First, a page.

The worst part of this design is that the joist cavity pinches both flex runs.
The opening is approx 12"x9.5" -- and that's not enough room for two 6" insulated flex ducts -- so that's bad.
That is surely causing some of the reduced air flow, no?
So any advice on how I could proceed?
Part of me says to only:
1. replace the section that goes through the joist cavity with two hard 6" pipes
2. add a few rigid 90s where possible
3. insulate it externally and call it a day
That would help enormously I'm sure as this is definitely constricting air flow.
The other part of me says to:
1. leave the newer flex and replace the sharp 90s with rigid 90s and pull the flex tight.
2. run 9" hard pipe from the plenum through the joist
3. using a 9x6x6 wye to connect
4. run 9" hard pipe back to the plenum
This will avoid much demo in the garage. I can more easily demo the soffit nearer the plenum and the joist cavity.
Also, the joist cavity is only 9.5" high. I don't think I can get 10" in there without some deflection. It's close...so maybe the 10" would work? I could run 10" until it got to the joist then reduce it to 9" before the wye?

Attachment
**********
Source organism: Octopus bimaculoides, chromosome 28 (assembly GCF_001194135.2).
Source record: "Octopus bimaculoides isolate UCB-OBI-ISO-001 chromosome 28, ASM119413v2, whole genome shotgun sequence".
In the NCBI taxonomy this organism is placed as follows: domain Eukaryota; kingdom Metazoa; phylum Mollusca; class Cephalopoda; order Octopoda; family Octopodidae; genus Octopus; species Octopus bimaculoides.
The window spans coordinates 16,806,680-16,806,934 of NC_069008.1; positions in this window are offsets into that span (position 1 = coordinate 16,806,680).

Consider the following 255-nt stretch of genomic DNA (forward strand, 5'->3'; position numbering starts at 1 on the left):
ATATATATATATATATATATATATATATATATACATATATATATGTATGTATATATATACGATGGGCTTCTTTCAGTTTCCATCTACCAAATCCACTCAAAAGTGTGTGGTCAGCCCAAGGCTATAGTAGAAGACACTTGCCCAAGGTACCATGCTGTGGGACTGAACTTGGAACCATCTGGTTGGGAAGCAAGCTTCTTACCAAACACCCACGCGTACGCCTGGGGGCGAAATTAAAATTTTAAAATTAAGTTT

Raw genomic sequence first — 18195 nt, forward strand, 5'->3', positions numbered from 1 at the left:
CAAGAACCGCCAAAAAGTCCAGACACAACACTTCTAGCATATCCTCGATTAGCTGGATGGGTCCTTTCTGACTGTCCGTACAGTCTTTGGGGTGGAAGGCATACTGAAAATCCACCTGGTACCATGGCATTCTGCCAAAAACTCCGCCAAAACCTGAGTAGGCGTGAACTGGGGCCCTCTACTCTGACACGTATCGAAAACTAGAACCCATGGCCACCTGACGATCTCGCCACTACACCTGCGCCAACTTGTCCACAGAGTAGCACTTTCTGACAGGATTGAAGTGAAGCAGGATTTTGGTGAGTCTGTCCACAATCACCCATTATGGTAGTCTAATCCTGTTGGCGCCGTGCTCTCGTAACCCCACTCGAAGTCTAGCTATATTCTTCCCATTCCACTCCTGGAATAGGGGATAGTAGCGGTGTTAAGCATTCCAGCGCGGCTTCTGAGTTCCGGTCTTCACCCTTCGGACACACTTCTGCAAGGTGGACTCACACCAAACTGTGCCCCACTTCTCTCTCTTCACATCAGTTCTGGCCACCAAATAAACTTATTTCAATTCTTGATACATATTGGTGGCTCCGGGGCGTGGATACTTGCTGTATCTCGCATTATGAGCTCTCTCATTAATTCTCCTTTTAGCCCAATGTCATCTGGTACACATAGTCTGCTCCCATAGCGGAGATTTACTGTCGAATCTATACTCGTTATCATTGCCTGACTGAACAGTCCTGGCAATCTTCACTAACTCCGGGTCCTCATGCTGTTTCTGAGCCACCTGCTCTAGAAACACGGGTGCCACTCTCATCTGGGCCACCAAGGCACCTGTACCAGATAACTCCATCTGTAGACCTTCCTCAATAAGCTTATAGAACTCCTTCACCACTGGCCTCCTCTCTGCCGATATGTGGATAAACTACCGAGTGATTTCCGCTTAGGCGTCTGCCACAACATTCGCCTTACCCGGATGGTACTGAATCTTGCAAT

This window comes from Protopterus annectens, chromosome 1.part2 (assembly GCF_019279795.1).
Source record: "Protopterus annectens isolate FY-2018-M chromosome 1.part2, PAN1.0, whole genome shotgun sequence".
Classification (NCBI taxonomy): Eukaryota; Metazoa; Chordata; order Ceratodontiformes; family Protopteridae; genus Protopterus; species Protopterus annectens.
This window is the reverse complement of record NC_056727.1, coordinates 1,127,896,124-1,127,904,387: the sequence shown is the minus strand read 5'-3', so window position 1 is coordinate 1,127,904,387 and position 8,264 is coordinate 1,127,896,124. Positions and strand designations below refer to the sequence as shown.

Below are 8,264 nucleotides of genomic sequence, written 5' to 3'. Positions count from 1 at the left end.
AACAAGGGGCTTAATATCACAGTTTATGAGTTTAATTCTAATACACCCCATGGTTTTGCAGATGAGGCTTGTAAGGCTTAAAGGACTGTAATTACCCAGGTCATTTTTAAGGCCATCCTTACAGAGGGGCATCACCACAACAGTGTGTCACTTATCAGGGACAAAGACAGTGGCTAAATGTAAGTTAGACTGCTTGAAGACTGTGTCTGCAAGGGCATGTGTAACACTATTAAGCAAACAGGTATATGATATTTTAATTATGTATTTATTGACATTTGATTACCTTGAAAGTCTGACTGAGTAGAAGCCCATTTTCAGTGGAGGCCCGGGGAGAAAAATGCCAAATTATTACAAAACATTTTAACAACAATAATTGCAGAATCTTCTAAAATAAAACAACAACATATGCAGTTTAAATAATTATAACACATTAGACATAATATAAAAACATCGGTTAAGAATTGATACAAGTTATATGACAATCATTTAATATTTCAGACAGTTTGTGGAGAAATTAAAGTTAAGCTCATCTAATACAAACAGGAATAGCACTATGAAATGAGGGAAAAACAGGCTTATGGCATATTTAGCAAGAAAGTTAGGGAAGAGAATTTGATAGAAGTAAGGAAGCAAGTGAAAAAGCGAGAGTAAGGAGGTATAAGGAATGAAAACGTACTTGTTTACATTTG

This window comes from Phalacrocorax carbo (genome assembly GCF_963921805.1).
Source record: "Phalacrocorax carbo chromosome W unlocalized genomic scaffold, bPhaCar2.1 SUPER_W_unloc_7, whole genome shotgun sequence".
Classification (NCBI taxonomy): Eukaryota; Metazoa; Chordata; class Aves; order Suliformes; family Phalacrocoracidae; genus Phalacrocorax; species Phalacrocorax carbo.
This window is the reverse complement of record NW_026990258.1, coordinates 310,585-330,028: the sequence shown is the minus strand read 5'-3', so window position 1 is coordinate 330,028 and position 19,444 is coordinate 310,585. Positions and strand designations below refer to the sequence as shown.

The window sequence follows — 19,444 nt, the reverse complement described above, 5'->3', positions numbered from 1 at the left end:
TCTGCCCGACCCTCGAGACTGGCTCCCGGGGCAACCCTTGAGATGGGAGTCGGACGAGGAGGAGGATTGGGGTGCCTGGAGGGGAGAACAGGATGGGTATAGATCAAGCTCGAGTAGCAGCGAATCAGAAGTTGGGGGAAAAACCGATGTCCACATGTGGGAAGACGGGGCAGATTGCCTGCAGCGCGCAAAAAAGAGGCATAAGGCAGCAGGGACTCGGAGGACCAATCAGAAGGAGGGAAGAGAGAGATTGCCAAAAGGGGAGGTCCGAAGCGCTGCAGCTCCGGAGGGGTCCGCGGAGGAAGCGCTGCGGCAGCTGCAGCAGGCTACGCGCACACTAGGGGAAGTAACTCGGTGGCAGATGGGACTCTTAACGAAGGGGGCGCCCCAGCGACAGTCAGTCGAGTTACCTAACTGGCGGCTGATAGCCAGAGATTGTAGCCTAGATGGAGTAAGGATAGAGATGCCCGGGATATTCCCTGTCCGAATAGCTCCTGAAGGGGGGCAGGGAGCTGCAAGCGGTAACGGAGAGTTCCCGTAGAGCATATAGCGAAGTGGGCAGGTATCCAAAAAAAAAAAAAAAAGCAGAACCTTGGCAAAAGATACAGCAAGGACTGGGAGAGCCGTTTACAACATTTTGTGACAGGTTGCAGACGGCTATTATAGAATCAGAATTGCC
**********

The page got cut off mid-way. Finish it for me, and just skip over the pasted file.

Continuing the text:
It has been asked in prior posts, do you have return air in the MB?
If not then you are fighting a losing battle, kinda like trying to fill a jar thats already full.
Ah. Yes, there is a return in the room.
Our energy audit also checked the air pressure difference with a manometer to ensure that wasn't the issue.
I can't overstate though how pitiful the air flow is.
If you can replace those 6" with 7" you'll get much better air flow. A 9" can feed 2-7". A 6" flex is about equal to a 5" hard pipe. A 7" flex is equal to about a 6" hard pipe.
|All times are GMT -5. The time now is 11:40 AM.|